There has been a dearth of case law interpreting or applying
Cummings. We know that the SJC relied upon
Cummings in NPS, LLC v. Minihane, 451 Mass. 417
(2008), in which it ruled, in a case including a license for luxury
seats, that there is no mitigation of damages defense to a valid
liquidated damages provision. Cummings has also been cited
in other liquidated damages cases, see, e.g., Eastern Floor
Services, Inc. v. RBC Industries, Inc., 2008 Mass. App. Unpub.
LEXIS 555 and Edlow v. RBW, LLC, 2010 U.S. Dist. LEXIS
50519, but again, these cases were not in the context of a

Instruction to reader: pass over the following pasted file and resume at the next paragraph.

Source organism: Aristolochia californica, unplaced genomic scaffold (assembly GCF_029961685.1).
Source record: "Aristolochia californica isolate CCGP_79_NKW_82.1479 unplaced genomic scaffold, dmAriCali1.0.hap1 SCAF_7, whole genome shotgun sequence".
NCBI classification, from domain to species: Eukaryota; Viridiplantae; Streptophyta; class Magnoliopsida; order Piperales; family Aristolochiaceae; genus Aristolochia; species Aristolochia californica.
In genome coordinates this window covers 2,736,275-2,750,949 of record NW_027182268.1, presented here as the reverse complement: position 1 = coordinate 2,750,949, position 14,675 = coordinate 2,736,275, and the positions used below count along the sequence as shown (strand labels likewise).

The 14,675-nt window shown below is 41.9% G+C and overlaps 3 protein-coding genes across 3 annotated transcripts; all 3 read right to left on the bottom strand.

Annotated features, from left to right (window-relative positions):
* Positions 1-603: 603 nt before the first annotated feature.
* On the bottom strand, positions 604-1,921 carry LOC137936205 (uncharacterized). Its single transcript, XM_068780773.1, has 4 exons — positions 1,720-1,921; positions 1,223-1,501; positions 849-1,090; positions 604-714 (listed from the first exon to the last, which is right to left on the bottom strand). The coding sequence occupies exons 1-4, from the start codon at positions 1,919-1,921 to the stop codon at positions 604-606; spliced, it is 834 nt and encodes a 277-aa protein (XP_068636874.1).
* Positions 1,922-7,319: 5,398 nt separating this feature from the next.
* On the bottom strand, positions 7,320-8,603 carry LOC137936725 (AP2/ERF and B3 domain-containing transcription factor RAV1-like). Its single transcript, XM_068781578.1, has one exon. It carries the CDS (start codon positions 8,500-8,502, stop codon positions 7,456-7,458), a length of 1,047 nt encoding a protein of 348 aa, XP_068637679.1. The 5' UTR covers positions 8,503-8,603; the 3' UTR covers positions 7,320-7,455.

commercial lease and acceleration of future rents.
So where are the court decisions applying Cummings in
the context of commercial leases and acceleration of future rents?
Remarkably, there are no published cases in this context. Informal
discussions with members of the real estate bar would suggest that
Cummings may provide valuable leverage to landlords both
in terms of deterring defaults and in post-default settlement
negotiations. Yet when it comes down to actually litigating an
acceleration of rents clause, the absence of any reported decisions
over the past three years might suggest a degree of gunshyness on
the part of landlords and their counsel to actually litigate an
acceleration of rents clause to final judgment.
And that may well be explained by the continued recognition on
the part of landlords and their counsel, even three years after
Cummings, that an acceleration of rents clause is
ultimately unfair. Indeed, some members of the real estate bar are